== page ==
To realize broadband's potential to benefit our democracy and connect us to one another, all people in the United States must have equal access and broadband must be made affordable for the most vulnerable. Yet today, 15 percent of American households with school-age children do not have subscriptions to any form of broadband, including one-quarter of Black households (an additional 23 percent of African Americans are “smartphone-only" internet users, meaning they lack traditional home broadband service but do own a smartphone, which is insufficient to attend class, do homework, or apply for a job). The Biden administration, Federal Communications Commission, and Congress must develop and implement plans to increase funding for broadband to expand universal access.

Enhanced, Refundable Child Tax Credits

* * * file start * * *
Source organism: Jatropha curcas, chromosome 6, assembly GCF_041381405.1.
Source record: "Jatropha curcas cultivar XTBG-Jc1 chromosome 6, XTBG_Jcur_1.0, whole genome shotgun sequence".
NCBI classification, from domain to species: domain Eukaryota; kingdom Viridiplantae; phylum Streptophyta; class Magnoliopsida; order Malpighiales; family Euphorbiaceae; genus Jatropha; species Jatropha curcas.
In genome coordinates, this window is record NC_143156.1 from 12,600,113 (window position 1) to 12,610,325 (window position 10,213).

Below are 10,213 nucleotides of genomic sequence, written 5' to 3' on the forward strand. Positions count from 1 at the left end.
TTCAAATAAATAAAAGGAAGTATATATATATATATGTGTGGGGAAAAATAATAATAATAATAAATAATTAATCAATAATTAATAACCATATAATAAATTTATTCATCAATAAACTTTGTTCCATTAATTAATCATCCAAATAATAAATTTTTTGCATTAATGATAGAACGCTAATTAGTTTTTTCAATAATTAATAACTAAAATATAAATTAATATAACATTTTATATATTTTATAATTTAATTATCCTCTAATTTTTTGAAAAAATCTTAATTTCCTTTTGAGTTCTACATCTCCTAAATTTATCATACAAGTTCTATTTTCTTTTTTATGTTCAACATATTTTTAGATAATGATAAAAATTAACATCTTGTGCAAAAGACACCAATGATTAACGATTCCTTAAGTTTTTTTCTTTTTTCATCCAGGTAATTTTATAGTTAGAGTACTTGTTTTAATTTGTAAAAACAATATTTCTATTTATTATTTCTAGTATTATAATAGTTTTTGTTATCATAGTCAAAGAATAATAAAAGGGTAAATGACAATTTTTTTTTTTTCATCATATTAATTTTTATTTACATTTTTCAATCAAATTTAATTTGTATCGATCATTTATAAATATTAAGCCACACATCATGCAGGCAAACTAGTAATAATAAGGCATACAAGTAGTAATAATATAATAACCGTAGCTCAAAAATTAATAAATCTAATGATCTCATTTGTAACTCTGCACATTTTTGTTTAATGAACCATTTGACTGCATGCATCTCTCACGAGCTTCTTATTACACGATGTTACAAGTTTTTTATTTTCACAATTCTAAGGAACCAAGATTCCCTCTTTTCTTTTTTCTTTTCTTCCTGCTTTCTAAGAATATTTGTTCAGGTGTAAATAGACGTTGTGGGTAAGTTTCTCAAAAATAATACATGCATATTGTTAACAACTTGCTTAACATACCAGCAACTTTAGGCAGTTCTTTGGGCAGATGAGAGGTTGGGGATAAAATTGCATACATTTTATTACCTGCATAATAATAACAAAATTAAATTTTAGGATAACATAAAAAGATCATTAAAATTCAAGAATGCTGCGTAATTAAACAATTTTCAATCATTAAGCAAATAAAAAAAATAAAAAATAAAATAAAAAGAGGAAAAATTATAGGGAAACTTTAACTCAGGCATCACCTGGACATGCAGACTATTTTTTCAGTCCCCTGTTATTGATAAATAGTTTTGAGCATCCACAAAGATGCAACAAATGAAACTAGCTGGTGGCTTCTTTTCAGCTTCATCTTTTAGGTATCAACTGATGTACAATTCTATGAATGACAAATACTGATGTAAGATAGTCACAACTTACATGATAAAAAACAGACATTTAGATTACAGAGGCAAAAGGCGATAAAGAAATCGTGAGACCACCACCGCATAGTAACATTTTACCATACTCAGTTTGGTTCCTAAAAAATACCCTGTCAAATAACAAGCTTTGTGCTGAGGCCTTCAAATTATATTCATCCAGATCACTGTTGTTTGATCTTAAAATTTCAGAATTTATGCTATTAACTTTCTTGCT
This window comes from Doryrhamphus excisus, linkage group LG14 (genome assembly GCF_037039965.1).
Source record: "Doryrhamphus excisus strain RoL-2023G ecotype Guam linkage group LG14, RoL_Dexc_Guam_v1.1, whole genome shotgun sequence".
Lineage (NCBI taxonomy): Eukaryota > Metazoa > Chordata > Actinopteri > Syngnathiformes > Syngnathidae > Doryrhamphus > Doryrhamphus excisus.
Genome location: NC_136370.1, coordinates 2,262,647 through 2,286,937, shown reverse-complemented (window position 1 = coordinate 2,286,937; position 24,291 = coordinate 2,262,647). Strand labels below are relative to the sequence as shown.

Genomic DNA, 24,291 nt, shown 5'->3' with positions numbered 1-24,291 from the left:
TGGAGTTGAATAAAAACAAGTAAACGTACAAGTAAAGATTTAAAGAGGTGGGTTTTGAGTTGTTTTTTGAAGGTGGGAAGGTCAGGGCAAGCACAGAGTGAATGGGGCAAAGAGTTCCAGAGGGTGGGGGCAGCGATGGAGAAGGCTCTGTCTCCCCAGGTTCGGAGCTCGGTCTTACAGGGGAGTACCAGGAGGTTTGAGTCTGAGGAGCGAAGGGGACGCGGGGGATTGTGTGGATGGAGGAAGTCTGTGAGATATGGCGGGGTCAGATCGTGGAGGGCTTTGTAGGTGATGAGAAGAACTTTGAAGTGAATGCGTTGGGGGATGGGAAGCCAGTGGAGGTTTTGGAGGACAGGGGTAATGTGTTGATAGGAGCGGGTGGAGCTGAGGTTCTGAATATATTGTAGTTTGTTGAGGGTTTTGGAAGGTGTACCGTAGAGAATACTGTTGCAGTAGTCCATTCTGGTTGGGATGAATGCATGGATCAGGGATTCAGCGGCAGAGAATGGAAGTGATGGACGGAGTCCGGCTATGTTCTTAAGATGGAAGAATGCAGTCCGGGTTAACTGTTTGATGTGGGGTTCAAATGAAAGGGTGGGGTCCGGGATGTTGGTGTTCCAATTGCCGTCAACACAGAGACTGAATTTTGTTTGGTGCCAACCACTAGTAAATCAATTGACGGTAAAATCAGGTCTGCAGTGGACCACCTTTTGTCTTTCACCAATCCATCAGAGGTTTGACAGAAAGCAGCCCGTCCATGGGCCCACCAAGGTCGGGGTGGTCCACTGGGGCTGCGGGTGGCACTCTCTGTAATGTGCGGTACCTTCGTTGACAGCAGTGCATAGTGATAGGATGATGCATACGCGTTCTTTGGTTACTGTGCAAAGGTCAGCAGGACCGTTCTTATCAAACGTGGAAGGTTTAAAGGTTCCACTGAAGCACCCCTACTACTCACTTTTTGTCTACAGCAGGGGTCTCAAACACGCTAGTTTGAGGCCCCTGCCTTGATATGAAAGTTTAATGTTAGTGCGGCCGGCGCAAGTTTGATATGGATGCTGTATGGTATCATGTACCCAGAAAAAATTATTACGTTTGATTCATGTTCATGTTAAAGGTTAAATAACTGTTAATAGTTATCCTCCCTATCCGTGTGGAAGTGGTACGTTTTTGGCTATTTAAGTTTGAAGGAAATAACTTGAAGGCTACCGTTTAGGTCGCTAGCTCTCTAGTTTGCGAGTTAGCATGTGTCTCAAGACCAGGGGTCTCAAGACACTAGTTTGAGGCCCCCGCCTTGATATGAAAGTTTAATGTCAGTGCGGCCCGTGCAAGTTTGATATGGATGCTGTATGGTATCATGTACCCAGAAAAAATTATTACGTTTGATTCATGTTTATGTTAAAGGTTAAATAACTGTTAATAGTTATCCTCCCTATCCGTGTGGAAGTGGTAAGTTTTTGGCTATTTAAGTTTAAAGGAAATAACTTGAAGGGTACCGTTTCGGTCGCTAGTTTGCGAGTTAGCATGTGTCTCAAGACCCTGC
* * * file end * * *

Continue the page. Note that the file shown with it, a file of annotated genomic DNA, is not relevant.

The United States faces a crisis of child poverty. Seventeen percent of all American children are impoverished — a rate higher than not just peer nations like Canada and the U.K., but Mexico and Russia as well. Currently, more than 50 percent of Black and Latinx children in the U.S. do not qualify for the full benefit, compared to 23 percent of white children, and nearly one in five Black children do not receive any credit at all.

To combat this crisis, President Biden and Congress should enhance the child tax credit and make it fully refundable. If we enhance the child tax credit, we can cut child poverty by 40 percent and instantly lift over 50 percent of Black children out of poverty.

Reparations